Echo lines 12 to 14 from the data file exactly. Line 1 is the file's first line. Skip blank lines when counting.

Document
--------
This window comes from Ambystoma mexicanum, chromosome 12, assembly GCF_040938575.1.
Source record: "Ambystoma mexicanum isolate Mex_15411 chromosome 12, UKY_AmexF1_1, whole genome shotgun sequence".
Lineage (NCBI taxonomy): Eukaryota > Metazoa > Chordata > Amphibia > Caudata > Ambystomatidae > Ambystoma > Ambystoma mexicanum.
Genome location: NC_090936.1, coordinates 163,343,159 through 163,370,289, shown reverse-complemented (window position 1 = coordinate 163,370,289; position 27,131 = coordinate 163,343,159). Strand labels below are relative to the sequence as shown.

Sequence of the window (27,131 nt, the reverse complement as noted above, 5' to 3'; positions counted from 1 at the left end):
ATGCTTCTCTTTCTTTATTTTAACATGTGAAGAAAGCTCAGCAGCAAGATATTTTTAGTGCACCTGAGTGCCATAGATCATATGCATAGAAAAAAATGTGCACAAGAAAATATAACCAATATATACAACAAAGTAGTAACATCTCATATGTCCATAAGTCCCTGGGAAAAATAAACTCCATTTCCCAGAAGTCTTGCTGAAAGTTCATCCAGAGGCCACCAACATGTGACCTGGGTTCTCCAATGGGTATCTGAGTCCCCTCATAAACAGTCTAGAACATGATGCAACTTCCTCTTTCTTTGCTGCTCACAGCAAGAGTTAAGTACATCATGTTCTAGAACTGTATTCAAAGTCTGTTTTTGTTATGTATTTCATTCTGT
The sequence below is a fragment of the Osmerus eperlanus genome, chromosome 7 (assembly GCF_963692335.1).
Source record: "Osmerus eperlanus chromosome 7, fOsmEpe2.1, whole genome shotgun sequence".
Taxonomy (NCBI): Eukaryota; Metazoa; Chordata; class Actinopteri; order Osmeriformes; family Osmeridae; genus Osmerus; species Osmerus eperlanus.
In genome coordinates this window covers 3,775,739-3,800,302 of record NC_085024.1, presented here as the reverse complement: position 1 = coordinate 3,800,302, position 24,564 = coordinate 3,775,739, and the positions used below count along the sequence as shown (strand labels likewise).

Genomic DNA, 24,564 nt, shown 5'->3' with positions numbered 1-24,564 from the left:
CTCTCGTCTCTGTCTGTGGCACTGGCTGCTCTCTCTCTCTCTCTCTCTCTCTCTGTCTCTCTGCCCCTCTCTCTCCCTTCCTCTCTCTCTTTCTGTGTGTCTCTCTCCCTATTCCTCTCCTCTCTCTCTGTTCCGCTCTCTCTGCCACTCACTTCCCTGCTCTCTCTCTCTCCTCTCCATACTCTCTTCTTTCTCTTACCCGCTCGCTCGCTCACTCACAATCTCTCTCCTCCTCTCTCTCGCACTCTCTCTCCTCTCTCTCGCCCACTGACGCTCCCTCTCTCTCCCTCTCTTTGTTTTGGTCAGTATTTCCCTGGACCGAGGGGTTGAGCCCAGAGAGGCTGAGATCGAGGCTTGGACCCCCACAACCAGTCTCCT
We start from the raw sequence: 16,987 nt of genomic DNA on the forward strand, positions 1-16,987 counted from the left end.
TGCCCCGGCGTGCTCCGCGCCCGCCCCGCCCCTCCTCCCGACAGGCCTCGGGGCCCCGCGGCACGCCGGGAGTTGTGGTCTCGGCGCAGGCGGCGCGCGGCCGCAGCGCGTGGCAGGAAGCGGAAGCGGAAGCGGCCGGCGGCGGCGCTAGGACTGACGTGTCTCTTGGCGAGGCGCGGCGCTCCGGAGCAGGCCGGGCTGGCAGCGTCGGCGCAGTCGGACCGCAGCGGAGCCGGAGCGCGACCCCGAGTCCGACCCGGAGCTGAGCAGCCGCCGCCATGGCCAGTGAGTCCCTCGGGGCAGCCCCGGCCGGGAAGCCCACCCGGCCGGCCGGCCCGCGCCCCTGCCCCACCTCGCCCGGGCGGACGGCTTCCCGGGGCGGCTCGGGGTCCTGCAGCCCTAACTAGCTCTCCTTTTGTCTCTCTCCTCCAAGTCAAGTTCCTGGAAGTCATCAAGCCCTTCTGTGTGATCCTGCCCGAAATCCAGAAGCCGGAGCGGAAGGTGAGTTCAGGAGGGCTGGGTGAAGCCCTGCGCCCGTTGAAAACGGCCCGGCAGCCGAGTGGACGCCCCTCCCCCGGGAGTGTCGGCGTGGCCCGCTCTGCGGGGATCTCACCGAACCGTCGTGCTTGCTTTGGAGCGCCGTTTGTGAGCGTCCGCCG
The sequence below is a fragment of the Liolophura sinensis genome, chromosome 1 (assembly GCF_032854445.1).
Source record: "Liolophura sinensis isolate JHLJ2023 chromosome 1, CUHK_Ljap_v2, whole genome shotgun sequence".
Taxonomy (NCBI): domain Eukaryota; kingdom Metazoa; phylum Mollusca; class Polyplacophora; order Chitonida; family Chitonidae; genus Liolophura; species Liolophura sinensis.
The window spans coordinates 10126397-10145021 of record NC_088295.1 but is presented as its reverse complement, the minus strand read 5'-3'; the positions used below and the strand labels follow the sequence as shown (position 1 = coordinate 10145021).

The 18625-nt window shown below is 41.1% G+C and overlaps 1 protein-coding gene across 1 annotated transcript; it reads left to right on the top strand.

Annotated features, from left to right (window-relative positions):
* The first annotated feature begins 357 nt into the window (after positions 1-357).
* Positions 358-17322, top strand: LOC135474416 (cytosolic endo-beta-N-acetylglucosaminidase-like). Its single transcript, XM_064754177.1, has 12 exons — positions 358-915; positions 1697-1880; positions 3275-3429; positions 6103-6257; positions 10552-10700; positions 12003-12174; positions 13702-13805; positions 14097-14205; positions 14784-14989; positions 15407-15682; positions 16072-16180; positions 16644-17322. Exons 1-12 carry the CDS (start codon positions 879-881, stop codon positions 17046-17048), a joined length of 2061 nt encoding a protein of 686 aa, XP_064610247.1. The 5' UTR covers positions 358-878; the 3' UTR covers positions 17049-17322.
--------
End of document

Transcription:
CTCTCGTCTCTGTCTGTGGCACTGGCTGCTCTCTCTCTCTCTCTCTCTCTCTCTGTCTCTCTGCCCCTCTCTCTCCCTTCCTCTCTCTCTTTCTGTGTGTCTCTCTCCCTATTCCTCTCCTCTCTCTCTGTTCCGCTCTCTCTGCCACTCACTTCCCTGCTCTCTCTCTCTCCTCTCCATACTCTCTTCTTTCTCTTACCCGCTCGCTCGCTCACTCACAATCTCTCTCCTCCTCTCTCTCGCACTCTCTCTCCTCTCTCTCGCCCACTGACGCTCCCTCTCTCTCCCTCTCTTTGTTTTGGTCAGTATTTCCCTGGACCGAGGGGTTGAGCCCAGAGAGGCTGAGATCGAGGCTTGGACCCCCACAACCAGTCTCCT
We start from the raw sequence: 16,987 nt of genomic DNA on the forward strand, positions 1-16,987 counted from the left end.
TGCCCCGGCGTGCTCCGCGCCCGCCCCGCCCCTCCTCCCGACAGGCCTCGGGGCCCCGCGGCACGCCGGGAGTTGTGGTCTCGGCGCAGGCGGCGCGCGGCCGCAGCGCGTGGCAGGAAGCGGAAGCGGAAGCGGCCGGCGGCGGCGCTAGGACTGACGTGTCTCTTGGCGAGGCGCGGCGCTCCGGAGCAGGCCGGGCTGGCAGCGTCGGCGCAGTCGGACCGCAGCGGAGCCGGAGCGCGACCCCGAGTCCGACCCGGAGCTGAGCAGCCGCCGCCATGGCCAGTGAGTCCCTCGGGGCAGCCCCGGCCGGGAAGCCCACCCGGCCGGCCGGCCCGCGCCCCTGCCCCACCTCGCCCGGGCGGACGGCTTCCCGGGGCGGCTCGGGGTCCTGCAGCCCTAACTAGCTCTCCTTTTGTCTCTCTCCTCCAAGTCAAGTTCCTGGAAGTCATCAAGCCCTTCTGTGTGATCCTGCCCGAAATCCAGAAGCCGGAGCGGAAGGTGAGTTCAGGAGGGCTGGGTGAAGCCCTGCGCCCGTTGAAAACGGCCCGGCAGCCGAGTGGACGCCCCTCCCCCGGGAGTGTCGGCGTGGCCCGCTCTGCGGGGATCTCACCGAACCGTCGTGCTTGCTTTGGAGCGCCGTTTGTGAGCGTCCGCCG